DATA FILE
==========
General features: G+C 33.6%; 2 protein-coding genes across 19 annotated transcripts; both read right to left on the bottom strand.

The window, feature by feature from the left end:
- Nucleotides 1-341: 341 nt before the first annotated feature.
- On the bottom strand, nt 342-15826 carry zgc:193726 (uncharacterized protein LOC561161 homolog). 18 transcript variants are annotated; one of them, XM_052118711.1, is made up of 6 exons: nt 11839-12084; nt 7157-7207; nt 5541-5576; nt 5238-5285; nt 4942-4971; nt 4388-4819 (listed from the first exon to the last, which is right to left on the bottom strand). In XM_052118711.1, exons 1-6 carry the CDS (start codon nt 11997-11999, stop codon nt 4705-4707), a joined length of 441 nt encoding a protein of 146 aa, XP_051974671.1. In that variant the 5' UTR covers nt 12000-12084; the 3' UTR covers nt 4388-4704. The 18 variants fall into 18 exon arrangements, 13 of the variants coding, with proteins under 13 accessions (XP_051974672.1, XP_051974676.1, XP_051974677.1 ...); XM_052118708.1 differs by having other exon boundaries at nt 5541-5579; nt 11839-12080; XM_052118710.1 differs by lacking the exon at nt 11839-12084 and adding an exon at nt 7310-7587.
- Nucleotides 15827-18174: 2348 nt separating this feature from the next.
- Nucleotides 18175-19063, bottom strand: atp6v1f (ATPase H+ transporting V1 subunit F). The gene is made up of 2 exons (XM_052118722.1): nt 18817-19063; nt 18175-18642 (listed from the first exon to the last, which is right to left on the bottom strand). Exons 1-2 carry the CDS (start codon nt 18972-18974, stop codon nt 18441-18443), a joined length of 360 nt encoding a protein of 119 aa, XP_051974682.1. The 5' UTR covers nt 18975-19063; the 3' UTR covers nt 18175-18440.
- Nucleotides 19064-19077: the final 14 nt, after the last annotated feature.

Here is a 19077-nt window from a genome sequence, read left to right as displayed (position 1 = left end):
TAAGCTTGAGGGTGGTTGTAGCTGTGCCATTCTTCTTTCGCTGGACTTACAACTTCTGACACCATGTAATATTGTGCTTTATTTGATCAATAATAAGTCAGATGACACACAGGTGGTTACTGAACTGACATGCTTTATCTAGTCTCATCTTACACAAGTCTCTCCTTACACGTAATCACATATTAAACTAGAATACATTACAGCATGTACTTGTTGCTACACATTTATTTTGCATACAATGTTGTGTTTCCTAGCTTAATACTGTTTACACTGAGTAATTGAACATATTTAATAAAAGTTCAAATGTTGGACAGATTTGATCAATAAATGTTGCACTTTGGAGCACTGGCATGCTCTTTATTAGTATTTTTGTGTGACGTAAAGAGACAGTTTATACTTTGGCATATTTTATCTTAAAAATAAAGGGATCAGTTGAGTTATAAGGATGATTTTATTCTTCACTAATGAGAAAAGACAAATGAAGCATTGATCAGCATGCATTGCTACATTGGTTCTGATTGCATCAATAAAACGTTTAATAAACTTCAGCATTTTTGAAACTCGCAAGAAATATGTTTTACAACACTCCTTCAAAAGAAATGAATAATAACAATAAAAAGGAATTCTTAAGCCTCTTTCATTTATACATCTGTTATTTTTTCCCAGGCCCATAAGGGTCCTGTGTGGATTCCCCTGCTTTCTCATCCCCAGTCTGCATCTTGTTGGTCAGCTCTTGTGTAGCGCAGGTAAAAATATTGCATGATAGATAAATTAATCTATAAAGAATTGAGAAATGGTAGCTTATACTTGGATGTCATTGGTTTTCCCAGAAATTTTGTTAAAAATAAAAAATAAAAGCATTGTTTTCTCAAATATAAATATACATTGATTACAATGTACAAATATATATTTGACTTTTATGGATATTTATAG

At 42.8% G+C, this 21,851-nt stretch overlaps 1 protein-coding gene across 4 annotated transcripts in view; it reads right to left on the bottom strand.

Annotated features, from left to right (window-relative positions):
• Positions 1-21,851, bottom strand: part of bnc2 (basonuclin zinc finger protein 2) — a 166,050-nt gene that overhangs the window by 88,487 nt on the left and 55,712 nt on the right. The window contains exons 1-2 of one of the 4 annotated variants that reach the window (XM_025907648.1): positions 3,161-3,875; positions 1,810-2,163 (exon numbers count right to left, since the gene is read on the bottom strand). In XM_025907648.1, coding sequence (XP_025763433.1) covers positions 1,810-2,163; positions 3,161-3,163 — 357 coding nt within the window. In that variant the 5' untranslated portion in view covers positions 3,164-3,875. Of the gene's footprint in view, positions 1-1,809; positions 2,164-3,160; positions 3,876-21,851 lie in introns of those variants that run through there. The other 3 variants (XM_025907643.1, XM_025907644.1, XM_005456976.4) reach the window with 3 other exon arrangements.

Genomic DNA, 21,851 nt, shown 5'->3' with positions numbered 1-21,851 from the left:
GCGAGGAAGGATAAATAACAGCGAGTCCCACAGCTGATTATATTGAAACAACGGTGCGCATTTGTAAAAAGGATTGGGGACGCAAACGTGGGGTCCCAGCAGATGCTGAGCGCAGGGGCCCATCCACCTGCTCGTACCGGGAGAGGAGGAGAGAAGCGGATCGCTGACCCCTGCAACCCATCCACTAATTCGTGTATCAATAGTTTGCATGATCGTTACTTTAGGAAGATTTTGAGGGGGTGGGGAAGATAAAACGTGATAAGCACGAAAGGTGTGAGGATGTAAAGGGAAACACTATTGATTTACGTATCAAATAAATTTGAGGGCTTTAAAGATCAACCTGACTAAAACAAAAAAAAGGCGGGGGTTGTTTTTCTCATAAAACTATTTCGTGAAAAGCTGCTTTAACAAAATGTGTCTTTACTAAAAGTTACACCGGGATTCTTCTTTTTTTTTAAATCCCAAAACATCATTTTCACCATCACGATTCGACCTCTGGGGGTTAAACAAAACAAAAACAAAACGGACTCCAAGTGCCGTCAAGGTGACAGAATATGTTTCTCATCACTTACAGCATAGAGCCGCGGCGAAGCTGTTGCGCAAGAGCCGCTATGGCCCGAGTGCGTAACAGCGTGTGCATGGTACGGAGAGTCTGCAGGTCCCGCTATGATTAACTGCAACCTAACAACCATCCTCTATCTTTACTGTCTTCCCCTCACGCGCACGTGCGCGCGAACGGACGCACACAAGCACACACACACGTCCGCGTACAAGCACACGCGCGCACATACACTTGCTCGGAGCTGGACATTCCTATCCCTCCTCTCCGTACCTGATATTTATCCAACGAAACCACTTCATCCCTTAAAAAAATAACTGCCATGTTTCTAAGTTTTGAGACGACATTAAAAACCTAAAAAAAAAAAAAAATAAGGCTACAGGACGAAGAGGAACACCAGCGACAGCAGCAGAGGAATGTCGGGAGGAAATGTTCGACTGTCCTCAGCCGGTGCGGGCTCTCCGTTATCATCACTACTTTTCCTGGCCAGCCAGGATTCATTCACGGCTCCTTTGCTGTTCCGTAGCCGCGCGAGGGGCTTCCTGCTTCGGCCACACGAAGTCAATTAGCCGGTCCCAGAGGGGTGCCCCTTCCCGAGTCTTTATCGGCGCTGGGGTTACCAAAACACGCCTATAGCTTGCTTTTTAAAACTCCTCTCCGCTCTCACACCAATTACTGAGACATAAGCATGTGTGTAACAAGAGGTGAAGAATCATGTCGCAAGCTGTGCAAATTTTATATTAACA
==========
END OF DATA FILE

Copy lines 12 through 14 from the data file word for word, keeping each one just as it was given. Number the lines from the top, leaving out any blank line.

• Positions 1-21,851, bottom strand: part of bnc2 (basonuclin zinc finger protein 2) — a 166,050-nt gene that overhangs the window by 88,487 nt on the left and 55,712 nt on the right. The window contains exons 1-2 of one of the 4 annotated variants that reach the window (XM_025907648.1): positions 3,161-3,875; positions 1,810-2,163 (exon numbers count right to left, since the gene is read on the bottom strand). In XM_025907648.1, coding sequence (XP_025763433.1) covers positions 1,810-2,163; positions 3,161-3,163 — 357 coding nt within the window. In that variant the 5' untranslated portion in view covers positions 3,164-3,875. Of the gene's footprint in view, positions 1-1,809; positions 2,164-3,160; positions 3,876-21,851 lie in introns of those variants that run through there. The other 3 variants (XM_025907643.1, XM_025907644.1, XM_005456976.4) reach the window with 3 other exon arrangements.

Genomic DNA, 21,851 nt, shown 5'->3' with positions numbered 1-21,851 from the left:
GCGAGGAAGGATAAATAACAGCGAGTCCCACAGCTGATTATATTGAAACAACGGTGCGCATTTGTAAAAAGGATTGGGGACGCAAACGTGGGGTCCCAGCAGATGCTGAGCGCAGGGGCCCATCCACCTGCTCGTACCGGGAGAGGAGGAGAGAAGCGGATCGCTGACCCCTGCAACCCATCCACTAATTCGTGTATCAATAGTTTGCATGATCGTTACTTTAGGAAGATTTTGAGGGGGTGGGGAAGATAAAACGTGATAAGCACGAAAGGTGTGAGGATGTAAAGGGAAACACTATTGATTTACGTATCAAATAAATTTGAGGGCTTTAAAGATCAACCTGACTAAAACAAAAAAAAGGCGGGGGTTGTTTTTCTCATAAAACTATTTCGTGAAAAGCTGCTTTAACAAAATGTGTCTTTACTAAAAGTTACACCGGGATTCTTCTTTTTTTTTAAATCCCAAAACATCATTTTCACCATCACGATTCGACCTCTGGGGGTTAAACAAAACAAAAACAAAACGGACTCCAAGTGCCGTCAAGGTGACAGAATATGTTTCTCATCACTTACAGCATAGAGCCGCGGCGAAGCTGTTGCGCAAGAGCCGCTATGGCCCGAGTGCGTAACAGCGTGTGCATGGTACGGAGAGTCTGCAGGTCCCGCTATGATTAACTGCAACCTAACAACCATCCTCTATCTTTACTGTCTTCCCCTCACGCGCACGTGCGCGCGAACGGACGCACACAAGCACACACACACGTCCGCGTACAAGCACACGCGCGCACATACACTTGCTCGGAGCTGGACATTCCTATCCCTCCTCTCCGTACCTGATATTTATCCAACGAAACCACTTCATCCCTTAAAAAAATAACTGCCATGTTTCTAAGTTTTGAGACGACATTAAAAACCTAAAAAAAAAAAAAAATAAGGCTACAGGACGAAGAGGAACACCAGCGACAGCAGCAGAGGAATGTCGGGAGGAAATGTTCGACTGTCCTCAGCCGGTGCGGGCTCTCCGTTATCATCACTACTTTTCCTGGCCAGCCAGGATTCATTCACGGCTCCTTTGCTGTTCCGTAGCCGCGCGAGGGGCTTCCTGCTTCGGCCACACGAAGTCAATTAGCCGGTCCCAGAGGGGTGCCCCTTCCCGAGTCTTTATCGGCGCTGGGGTTACCAAAACACGCCTATAGCTTGCTTTTTAAAACTCCTCTCCGCTCTCACACCAATTACTGAGACATAAGCATGTGTGTAACAAGAGGTGAAGAATCATGTCGCAAGCTGTGCAAATTTTATATTAACA